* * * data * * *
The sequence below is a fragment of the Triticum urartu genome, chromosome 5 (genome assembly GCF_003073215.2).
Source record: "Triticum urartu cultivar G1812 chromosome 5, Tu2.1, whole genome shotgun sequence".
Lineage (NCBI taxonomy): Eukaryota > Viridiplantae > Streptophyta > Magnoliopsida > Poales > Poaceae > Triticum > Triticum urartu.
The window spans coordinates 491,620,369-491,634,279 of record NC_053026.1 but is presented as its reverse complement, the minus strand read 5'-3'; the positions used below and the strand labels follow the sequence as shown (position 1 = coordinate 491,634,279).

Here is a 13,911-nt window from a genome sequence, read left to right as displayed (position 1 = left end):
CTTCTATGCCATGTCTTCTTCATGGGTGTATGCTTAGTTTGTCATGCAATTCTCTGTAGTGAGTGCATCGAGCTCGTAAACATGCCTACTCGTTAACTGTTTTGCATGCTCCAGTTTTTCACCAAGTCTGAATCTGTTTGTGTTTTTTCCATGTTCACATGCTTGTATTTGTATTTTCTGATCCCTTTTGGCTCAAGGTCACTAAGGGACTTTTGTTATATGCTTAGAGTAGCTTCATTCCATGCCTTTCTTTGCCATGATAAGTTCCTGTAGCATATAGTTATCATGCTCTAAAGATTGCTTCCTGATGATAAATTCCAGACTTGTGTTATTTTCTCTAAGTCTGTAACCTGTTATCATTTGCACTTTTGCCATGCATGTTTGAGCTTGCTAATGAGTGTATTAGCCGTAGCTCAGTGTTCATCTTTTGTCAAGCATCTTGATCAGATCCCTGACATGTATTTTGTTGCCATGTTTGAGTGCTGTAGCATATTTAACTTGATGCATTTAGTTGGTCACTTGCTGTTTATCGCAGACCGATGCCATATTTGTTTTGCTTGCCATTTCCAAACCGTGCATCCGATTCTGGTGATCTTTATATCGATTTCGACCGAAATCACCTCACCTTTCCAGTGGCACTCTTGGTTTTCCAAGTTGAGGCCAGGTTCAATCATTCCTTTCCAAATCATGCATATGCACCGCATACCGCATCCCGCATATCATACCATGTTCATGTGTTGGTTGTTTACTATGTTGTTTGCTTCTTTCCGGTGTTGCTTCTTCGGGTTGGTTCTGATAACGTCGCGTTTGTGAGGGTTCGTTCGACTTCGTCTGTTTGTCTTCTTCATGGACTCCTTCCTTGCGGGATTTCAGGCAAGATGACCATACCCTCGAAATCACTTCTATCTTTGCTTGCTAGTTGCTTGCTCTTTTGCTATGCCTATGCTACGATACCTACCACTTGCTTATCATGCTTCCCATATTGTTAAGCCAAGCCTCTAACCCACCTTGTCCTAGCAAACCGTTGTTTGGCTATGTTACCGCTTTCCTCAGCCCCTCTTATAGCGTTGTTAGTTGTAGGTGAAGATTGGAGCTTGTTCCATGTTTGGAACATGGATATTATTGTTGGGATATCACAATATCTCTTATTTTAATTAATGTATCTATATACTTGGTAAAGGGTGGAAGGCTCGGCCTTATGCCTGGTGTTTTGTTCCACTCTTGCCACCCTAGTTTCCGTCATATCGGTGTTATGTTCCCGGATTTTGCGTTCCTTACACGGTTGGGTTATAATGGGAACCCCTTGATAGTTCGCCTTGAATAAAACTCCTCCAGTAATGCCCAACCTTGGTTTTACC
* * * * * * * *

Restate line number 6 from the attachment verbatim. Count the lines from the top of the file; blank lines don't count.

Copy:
CTTCTATGCCATGTCTTCTTCATGGGTGTATGCTTAGTTTGTCATGCAATTCTCTGTAGTGAGTGCATCGAGCTCGTAAACATGCCTACTCGTTAACTGTTTTGCATGCTCCAGTTTTTCACCAAGTCTGAATCTGTTTGTGTTTTTTCCATGTTCACATGCTTGTATTTGTATTTTCTGATCCCTTTTGGCTCAAGGTCACTAAGGGACTTTTGTTATATGCTTAGAGTAGCTTCATTCCATGCCTTTCTTTGCCATGATAAGTTCCTGTAGCATATAGTTATCATGCTCTAAAGATTGCTTCCTGATGATAAATTCCAGACTTGTGTTATTTTCTCTAAGTCTGTAACCTGTTATCATTTGCACTTTTGCCATGCATGTTTGAGCTTGCTAATGAGTGTATTAGCCGTAGCTCAGTGTTCATCTTTTGTCAAGCATCTTGATCAGATCCCTGACATGTATTTTGTTGCCATGTTTGAGTGCTGTAGCATATTTAACTTGATGCATTTAGTTGGTCACTTGCTGTTTATCGCAGACCGATGCCATATTTGTTTTGCTTGCCATTTCCAAACCGTGCATCCGATTCTGGTGATCTTTATATCGATTTCGACCGAAATCACCTCACCTTTCCAGTGGCACTCTTGGTTTTCCAAGTTGAGGCCAGGTTCAATCATTCCTTTCCAAATCATGCATATGCACCGCATACCGCATCCCGCATATCATACCATGTTCATGTGTTGGTTGTTTACTATGTTGTTTGCTTCTTTCCGGTGTTGCTTCTTCGGGTTGGTTCTGATAACGTCGCGTTTGTGAGGGTTCGTTCGACTTCGTCTGTTTGTCTTCTTCATGGACTCCTTCCTTGCGGGATTTCAGGCAAGATGACCATACCCTCGAAATCACTTCTATCTTTGCTTGCTAGTTGCTTGCTCTTTTGCTATGCCTATGCTACGATACCTACCACTTGCTTATCATGCTTCCCATATTGTTAAGCCAAGCCTCTAACCCACCTTGTCCTAGCAAACCGTTGTTTGGCTATGTTACCGCTTTCCTCAGCCCCTCTTATAGCGTTGTTAGTTGTAGGTGAAGATTGGAGCTTGTTCCATGTTTGGAACATGGATATTATTGTTGGGATATCACAATATCTCTTATTTTAATTAATGTATCTATATACTTGGTAAAGGGTGGAAGGCTCGGCCTTATGCCTGGTGTTTTGTTCCACTCTTGCCACCCTAGTTTCCGTCATATCGGTGTTATGTTCCCGGATTTTGCGTTCCTTACACGGTTGGGTTATAATGGGAACCCCTTGATAGTTCGCCTTGAATAAAACTCCTCCAGTAATGCCCAACCTTGGTTTTACC